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Eliud Kipchoge has one of the largest Twitter followings in the running world, but his account is fairly anodyne. (Photo: Maja Hitij/Getty)
In Stride

Why Twitter Is Good for the Running World

Between fan engagement and professional-athlete interaction, the beleaguered social network still offers plenty of upsides for a niche sport

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As you may have noticed, Twitter has been in the news a lot of late—ever since Elon Musk tricked himself into acquiring the company for 44 billion dollars. The news has generally not been good: Mass layoffs, billions in consolidated debt, daily losses in the millions. Among users, it’s become fashionable to speculate on the site’s prospective demise. Some prolific posters have stated their intention to leave the site; a few have actually followed through. In the spirit of the premature elegy, I reached out to a few people to get a sense of Twitter’s place in the running and track and field community. Does running need Twitter? How, if at all, does the platform enhance how we collectively experience the sport?

“Of course I’ve been trolled a lot, but the positives have outweighed the negatives for me,” says two-time Olympian Kara Goucher, who currently works as a running analyst for NBC Sports and recently published a memoir. While she acknowledges Twitter’s occasional “dumpster fire” vibe, Goucher thinks that the site is still essential for connecting with other running enthusiasts and keeping track of races as they are happening.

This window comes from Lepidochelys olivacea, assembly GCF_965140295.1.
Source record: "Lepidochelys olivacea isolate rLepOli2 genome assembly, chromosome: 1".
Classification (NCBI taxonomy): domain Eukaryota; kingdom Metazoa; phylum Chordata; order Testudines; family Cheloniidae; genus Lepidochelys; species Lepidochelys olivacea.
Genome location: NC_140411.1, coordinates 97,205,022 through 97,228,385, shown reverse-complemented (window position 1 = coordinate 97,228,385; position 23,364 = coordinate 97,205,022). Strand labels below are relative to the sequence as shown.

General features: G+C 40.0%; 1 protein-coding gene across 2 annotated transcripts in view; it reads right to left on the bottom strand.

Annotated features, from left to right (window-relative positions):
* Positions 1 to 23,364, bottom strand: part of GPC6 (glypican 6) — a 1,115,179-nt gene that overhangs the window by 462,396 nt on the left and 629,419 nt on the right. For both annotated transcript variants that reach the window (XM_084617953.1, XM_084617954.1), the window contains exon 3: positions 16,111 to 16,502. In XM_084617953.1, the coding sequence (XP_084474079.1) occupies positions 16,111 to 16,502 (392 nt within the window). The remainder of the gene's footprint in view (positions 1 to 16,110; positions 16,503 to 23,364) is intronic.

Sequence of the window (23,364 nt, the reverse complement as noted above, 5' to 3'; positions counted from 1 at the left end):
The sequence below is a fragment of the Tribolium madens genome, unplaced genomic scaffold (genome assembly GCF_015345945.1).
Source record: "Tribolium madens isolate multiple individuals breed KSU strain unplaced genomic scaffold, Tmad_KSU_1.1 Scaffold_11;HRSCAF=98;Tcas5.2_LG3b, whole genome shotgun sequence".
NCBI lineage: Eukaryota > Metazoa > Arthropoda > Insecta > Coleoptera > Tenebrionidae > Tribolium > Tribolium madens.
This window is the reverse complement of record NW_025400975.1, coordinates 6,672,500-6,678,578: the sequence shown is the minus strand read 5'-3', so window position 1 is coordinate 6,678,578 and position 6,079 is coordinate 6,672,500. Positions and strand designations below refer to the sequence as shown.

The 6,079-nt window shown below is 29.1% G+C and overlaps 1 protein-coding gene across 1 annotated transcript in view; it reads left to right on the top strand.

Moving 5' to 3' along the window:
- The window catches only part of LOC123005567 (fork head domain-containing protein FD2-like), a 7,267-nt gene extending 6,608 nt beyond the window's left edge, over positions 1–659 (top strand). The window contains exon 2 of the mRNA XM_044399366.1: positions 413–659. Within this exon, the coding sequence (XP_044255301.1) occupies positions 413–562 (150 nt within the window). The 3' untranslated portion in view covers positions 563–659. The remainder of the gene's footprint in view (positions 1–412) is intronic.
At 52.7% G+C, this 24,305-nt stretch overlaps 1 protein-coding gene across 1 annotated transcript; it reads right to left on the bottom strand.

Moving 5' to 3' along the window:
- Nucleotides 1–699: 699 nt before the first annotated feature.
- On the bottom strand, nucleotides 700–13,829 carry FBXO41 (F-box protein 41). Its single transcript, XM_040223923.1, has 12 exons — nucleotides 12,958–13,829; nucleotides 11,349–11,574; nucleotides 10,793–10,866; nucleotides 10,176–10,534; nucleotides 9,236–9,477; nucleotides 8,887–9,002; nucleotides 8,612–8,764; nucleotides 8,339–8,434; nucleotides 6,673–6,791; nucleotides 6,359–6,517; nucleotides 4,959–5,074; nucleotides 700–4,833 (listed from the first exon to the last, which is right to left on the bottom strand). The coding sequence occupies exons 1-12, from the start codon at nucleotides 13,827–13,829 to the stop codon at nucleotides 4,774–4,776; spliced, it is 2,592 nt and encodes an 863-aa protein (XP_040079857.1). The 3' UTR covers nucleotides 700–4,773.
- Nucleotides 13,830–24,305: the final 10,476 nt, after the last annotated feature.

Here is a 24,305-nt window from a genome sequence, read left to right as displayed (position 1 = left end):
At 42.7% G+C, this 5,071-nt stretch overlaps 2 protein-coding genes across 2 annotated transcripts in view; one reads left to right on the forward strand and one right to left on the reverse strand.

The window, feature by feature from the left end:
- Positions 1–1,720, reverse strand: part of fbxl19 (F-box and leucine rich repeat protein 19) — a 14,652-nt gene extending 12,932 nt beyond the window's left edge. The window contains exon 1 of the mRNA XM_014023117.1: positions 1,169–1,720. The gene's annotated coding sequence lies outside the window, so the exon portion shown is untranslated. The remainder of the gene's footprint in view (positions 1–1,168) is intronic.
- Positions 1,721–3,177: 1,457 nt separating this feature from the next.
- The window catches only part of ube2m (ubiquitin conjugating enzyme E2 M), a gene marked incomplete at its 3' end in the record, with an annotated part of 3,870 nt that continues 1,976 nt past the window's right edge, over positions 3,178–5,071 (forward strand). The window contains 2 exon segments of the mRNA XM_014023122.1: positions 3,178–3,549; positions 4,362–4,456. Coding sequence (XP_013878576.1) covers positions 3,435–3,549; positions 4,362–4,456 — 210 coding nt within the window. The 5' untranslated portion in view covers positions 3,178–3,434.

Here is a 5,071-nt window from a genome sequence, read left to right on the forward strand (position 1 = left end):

Jesse Williams, a former marketing executive at Brooks and the founder of the event company Sound Running, echoed Goucher’s point. “The live tweeting of splits, placing, and other important info during races is huge for fans and for brands that understand the space,” Williams says. In his eyes, this real-time interaction aspect is the biggest thing that Twitter adds to the sport—that sense of “sitting in a room with thousands of running fans watching the same race and casually speaking our opinions, stats, and complaints.”

Obviously, this effect isn’t unique to pro running. For millions of users, Twitter commentary has become an indispensable extension of the live TV experience—from sports, to the Oscars, to political debates. But the case can be made that an incessant flow of fan-generated input is especially vital for a sport where the in-competition drama can be somewhat lacking at times. Running Twitter was essential in animating Eliud Kipchoge’s initial attempt to run a sub-two hour marathon in 2017, a spectacle that Nike wisely live-streamed on the site. For U.S.-based viewers who tuned in in the middle of the night to watch a bunch of guys silently make their way around a closed-off auto-racing track in northern Italy for 120 minutes, Twitter was an additional source of entertainment and community––as well as a kind of reassurance that we weren’t insane for being emotionally invested a two-hour shoe commercial.